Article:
The miniature CubeSat was developed by the University of Adelaide in South Australia and will be sent to the International Space Station tomorrow on board NASA’s Atlas V rocket.
It is one of 50 different CubeSats from around the world that will be dispersed from the International Space Station next month to explore the upper reaches of the atmosphere.
The satellite is about the size of a “loaf of bread” and includes a number of sensors to help study the particles of in the thermosphere, a layer of atmosphere stretching between 95km to 500km from the earth’s surface.
This research will be used to better understand earth’s climate and how the thermosphere affects re-entry of large spacecraft, such as the Space Station.
Project lead Matthew Tetlow (below) said there had not been significant research done on the thermosphere and the University of Adelaide nano-satellite would play a key role in unlocking some of its mysteries.
“With large space stations, they have to bring them down through the atmosphere eventually and when you have something that big it’s important to know exactly where they will land. This hasn’t been studied historically very well,” he said.
“When you talk about nano-satellites you’re talking about Space 2.0 … it’s another opportunity for Australia to develop its space agency and get back into the space race.
“Normal satellites can be the size of a bus but CubeSats are the size of a loaf of bread – Along with its standardised interface, it will reduce costs from tens of millions of dollars to tens of thousands.”
The CubeSat sensors will study the density of particles in the upper atmosphere as well as measure for water vapour and oxygen.
The project was funded by South Australia Government’s Premier Research and Industry Fund, The Sir Ross and Sir Keith Smith Fund, Inovor Technologies, the University of Adelaide and the University of South Australia, with in-kind support from BAE Systems Australia, Vitech and ITP Engines UK.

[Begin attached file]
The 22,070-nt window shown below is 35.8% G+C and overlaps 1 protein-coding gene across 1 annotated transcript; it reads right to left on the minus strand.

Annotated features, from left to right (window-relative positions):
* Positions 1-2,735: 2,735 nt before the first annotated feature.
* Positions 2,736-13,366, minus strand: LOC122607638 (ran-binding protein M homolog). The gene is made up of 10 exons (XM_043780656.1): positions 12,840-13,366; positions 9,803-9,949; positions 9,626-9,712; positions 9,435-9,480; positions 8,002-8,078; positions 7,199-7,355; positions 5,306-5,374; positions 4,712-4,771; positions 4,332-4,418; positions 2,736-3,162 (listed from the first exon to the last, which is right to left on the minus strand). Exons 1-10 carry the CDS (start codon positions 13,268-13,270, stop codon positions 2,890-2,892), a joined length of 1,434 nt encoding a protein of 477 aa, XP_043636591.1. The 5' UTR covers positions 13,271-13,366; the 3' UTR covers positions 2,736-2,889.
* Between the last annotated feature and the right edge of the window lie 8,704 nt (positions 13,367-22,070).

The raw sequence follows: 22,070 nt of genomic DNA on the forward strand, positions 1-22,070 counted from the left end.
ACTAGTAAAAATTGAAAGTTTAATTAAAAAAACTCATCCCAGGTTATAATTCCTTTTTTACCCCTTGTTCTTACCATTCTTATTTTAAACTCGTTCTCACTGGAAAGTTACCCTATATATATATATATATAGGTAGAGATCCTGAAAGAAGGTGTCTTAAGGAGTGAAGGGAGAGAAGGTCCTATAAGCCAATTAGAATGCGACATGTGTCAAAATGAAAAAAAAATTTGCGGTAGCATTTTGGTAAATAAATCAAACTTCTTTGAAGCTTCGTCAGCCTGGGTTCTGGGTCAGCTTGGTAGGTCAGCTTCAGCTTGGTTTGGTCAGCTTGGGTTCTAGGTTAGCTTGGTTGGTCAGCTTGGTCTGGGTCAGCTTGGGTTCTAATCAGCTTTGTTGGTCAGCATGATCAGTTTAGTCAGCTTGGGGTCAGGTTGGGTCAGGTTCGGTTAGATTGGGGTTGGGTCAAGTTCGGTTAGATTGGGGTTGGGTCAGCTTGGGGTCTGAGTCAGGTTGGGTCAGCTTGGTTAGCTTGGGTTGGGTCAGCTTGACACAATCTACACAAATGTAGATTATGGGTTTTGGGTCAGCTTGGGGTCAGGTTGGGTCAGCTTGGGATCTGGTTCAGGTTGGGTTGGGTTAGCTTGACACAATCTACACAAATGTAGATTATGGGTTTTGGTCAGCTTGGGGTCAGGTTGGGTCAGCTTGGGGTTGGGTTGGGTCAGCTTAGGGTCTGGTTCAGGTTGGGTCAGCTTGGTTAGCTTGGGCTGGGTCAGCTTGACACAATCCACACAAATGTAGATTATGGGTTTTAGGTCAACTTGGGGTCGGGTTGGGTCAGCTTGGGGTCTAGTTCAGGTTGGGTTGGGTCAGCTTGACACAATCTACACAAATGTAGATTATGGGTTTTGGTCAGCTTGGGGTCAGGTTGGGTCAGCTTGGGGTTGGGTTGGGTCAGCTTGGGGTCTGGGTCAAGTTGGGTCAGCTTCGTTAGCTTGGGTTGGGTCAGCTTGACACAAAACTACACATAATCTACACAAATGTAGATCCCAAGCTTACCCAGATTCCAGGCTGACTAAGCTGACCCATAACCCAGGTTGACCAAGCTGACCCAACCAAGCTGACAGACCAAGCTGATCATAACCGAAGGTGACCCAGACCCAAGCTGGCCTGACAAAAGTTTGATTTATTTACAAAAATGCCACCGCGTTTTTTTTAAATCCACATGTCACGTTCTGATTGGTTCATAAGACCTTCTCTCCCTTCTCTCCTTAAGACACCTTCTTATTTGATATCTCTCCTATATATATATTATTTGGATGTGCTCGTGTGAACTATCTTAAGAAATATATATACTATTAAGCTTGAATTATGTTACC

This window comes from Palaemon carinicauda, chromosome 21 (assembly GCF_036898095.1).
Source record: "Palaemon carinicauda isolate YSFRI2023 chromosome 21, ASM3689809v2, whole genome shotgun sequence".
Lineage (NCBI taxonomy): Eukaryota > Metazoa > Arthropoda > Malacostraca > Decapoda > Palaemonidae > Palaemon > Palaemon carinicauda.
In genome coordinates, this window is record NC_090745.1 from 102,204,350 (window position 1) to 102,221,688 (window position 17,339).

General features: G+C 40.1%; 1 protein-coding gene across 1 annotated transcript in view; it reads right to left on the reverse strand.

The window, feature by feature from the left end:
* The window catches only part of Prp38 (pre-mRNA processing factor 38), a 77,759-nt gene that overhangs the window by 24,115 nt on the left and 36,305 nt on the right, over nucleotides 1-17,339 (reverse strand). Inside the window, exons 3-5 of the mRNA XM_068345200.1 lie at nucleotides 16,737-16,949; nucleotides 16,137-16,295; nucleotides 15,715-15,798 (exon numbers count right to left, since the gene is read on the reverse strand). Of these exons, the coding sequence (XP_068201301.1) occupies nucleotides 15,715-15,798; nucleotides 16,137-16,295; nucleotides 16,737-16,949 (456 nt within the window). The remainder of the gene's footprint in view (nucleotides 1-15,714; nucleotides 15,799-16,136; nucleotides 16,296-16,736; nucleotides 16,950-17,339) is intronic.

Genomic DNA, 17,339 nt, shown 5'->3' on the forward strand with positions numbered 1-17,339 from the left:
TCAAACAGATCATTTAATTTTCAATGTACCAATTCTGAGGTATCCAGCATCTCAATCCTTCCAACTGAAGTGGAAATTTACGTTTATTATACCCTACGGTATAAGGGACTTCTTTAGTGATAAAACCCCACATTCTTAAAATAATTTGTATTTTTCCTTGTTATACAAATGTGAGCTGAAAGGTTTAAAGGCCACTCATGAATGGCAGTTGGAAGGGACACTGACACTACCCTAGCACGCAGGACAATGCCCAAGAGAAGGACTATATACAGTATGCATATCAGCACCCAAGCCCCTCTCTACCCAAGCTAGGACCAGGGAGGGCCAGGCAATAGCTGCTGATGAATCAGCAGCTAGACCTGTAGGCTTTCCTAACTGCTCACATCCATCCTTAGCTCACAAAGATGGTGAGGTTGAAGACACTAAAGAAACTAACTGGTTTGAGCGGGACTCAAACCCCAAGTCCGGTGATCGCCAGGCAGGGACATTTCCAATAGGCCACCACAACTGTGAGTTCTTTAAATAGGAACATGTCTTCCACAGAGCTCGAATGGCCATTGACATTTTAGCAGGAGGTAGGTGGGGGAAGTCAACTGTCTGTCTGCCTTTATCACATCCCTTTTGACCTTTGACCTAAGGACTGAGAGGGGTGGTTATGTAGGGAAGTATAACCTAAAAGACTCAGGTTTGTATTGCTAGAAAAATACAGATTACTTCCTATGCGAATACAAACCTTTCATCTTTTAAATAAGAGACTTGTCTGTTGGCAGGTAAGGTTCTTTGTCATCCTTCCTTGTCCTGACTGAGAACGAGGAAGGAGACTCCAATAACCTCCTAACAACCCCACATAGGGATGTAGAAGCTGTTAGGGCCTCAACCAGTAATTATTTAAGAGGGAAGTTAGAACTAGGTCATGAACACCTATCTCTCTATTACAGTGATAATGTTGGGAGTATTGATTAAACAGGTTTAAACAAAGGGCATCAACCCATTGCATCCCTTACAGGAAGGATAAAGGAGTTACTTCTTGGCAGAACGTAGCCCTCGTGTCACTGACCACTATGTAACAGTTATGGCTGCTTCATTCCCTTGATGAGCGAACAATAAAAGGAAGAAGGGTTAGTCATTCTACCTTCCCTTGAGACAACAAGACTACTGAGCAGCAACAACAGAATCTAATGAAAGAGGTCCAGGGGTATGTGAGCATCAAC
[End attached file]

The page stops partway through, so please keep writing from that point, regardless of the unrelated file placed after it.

The launch will be aired live on NASA TV with a launch window of 12.41am to 1.11am Adelaide time, Wednesday 19 April.
South Australia has a long history in the space industry, which started when the Woomera Test Range was established in 1947 about 450km north of Adelaide.
The outback range is still used and last year launched an experimental rocket flight as part of a joint research program, HIFiRE (Hypersonic International Flight Research Experimentation Program).
In October 2016, South Australia and the Agenzia Spaziale Italiana (ASI) agreed to jointly pursue space-related industries.
In September, the state’s capital Adelaide will host over 3000 delegates from around the world at the 68th International Astronautical Congress (IAC).
Last week, the Federal Government agreed to advocate for the establishment of an Australian Space Agency based in Canberra, with South Australia as its operational centre.
South Australian Minister for Defence Martin Hamilton-Smith said the creation of an Australian Space Agency with an operational centre in Adelaide would be highly beneficial to the national economy.
“South Australian universities and their students will benefit from increased international R&D partnerships and research opportunities with flow through to STEM activities in our secondary schools. The space industry will provide high value jobs for young South Australians,” he said.
“Similar to the defence industry, the space sector will deliver opportunities for manufacturers to transition to a high technology, high growth sector.
“Increasing the focus on the space sector with the establishment of a national agency will be a fantastic way to increase Australia’s share and grow our economy.”Jump to next article